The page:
Henry Kissinger’s quip about the Iran-Iraq War, “It’s a pity both sides can’t lose,” might as well apply to New York State Attorney General Andrew Cuomo’s impending legal assault on several leading banks for alleged criminality in their mortgage-backed CDO business. With their bailouts, heads-I-win-tails-you-lose compensation packages and arrogance, the banks have few well-wishers, even among hedge fund managers like me, whom one might assume to be the bankers’ natural class allies.
As for Mr. Cuomo, in his previous incarnation as President Bill Clinton’s HUD secretary, he pushed Fannie Mae and Freddie Mac to step up their mortgage lending to less qualified borrowers, setting a few snowballs rolling down the slope that later unleashed the subprime avalanche. In the wake of Elliot Spitzer, we in finance regard the office of NYS-AG not unlike the Jews might have viewed the Inquisition post-Torquemada — with suspicion and hostility no matter who the next guy empowered with the Martin Act or auto-da-fé, respectively, happens to be.
The attorney general assumes that behind every great fortune lost, there is a great crime. Would that it were so: Fewer fortunes would be lost.
The gravamen of Mr. Cuomo’s complaint is that the banks misled the rating agencies—a strangely narrow link in the subprime crisis’ long chain of culpability. (Leave aside the question of whether designing securities to game rating models constitutes fraud rather than invidious cleverness.) Cast here as the victims are the agencies, a group that most observers would brand as malefactors. If their promiscuity in assigning triple-A ratings broke no laws, the agencies were at least violating their moral duty to be intelligent. Mr. Cuomo’s gambit is akin to waging the war on drugs by prosecuting only the guys who recruit mules—for lying about the weight of the contraband they were asked to carry. You have to wonder why the attorney general has gone here to look for his scapegoat.
For one thing, every other link in the chain was heavily regulated. Mr. Cuomo can’t just preempt the competent regulator, as Mr. Spitzer learned when he tried to launch his own investigation into bank lending practices and found himself on the business end of a suit from the Office of the Comptroller of the Currency. The banks know the letter of the regulations to which they are subject. Mr. Cuomo must realize by now that the banks followed the articulated rules on disclosure and other duties when they issued mortgage-backed securities. The highly paid structuring gurus of Wall Street bring jesuitical brilliance to meeting the letter of the law whenever they flout its spirit.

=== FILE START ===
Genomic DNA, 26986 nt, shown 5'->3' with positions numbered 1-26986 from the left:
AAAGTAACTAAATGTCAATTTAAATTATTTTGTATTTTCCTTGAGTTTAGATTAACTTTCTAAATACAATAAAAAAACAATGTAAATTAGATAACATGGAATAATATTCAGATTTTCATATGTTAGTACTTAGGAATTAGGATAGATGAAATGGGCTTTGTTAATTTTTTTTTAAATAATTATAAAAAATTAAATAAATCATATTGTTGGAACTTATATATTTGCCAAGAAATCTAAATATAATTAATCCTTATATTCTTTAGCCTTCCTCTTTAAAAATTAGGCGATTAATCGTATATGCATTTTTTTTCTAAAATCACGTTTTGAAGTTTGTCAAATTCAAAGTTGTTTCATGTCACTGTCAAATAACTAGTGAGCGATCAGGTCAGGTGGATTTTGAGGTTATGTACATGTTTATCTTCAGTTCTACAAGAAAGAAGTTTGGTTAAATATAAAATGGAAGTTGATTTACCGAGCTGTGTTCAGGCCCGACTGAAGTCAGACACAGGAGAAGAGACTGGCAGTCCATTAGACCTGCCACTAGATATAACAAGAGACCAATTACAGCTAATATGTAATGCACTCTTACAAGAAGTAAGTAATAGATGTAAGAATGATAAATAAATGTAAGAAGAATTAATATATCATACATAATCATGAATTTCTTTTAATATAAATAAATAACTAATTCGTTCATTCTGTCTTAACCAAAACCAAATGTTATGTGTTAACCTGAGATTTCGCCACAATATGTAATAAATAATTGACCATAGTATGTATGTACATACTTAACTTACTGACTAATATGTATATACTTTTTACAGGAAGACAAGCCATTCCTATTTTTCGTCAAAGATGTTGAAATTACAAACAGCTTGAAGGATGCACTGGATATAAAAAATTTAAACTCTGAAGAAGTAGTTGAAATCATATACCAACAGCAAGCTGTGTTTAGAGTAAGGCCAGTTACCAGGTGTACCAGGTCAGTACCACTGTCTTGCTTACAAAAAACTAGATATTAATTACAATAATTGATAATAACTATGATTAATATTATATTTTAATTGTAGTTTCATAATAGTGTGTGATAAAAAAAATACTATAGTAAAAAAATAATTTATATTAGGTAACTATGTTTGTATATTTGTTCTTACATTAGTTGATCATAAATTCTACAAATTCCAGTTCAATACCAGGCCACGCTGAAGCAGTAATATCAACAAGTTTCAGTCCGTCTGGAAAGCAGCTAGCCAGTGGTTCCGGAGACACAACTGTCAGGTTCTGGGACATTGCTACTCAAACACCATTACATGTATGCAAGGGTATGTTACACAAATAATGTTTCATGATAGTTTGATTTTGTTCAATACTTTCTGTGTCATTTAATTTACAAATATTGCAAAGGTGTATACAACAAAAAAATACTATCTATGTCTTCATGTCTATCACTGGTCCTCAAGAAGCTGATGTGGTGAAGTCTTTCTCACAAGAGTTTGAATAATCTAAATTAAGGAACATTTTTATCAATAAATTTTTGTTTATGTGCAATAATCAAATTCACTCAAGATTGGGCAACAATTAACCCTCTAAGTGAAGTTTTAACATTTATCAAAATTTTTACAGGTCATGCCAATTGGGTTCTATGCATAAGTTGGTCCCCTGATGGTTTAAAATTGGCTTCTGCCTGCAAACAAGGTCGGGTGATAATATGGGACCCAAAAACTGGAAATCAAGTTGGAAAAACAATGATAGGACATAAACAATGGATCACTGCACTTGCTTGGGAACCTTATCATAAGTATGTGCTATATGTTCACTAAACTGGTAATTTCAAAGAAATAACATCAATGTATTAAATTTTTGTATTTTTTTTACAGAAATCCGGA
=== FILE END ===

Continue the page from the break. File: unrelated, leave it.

Mr. Cuomo has latched on to the one relationship that fell into the interstices of the various regulatory schemes. Without verbose regulations about how banks should deal with rating agencies, the banks can’t point to scrupulous adherence to the letter of the rules; and Mr. Cuomo can wield the bludgeon of the Martin Act—no proof of criminal intent required!—to chastise behavior that is merely unseemly.
Having seen how well his sharper and more vicious predecessor fared as far as eventual convictions in his own attack on Big Finance, Mr. Cuomo knows that’s not the game. Rather, his goal is to turn up embarrassing dirt and thereby motivate a settlement that will make the drip-drop of revelations stop. No doubt about it: The paper trail is going to be a gold mine of banker bravado. Once exposed, the emails will make “Fab” Fabrice Tourre’s fulminations look as polite as a wedding-gift thank-you note. Out of everybody on the Street, Goldman guys, in my experience, exhibited the strictest email discipline.
I would be saddened if all this served to kill off the culture of Wall Street trader email. It’s our poetry, a vibrant demotic of boasts, cynicism, exuberant vulgarity and braggadocio, where a deal that disappoints is a “pig” or “dog”; a rapid reversal in a trade is a “facial”; and bonds get tagged with insulting nicknames. When Argentina issued a bond called “NOBACs,” a friend of mine dubbed them in an email “NO-pay-you-BACs.” Should she then never be permitted to sell them, regardless of how low the price or how well educated about Argentine perfidy the buyer might be?
Turning these kinds of emails into ammunition for prosecutions makes about as much sense as issuing a warrant every time a gangsta rapper drops a track about smoking a rival. It’s just a persona, the rapper asserts. The same goes for the traders, who have a little fun playing the badass for each other—before heading home to their lives as upstanding citizens of the Upper East Side or Greenwich, Conn.
The attorney general assumes that behind every great fortune lost, there is a great crime. Would that it were so: Fewer fortunes would be lost. Sometimes, the blame is to be laid at the door of mistakes, bad ideas, sloppiness and greed, all of which surely abounded at every link of the mortgage-backed securities chain. Great sins, to be sure. But not every sin is a crime. And we ought to be skeptical when the prosecutor needs to make himself a hero—or is seeking the office of governor. And even when the sinners, like the banks, make for great villains.
HFM’s Diary of a Very Bad Year: Confessions of an Anonymous Hedge Fund Manager will be published in June.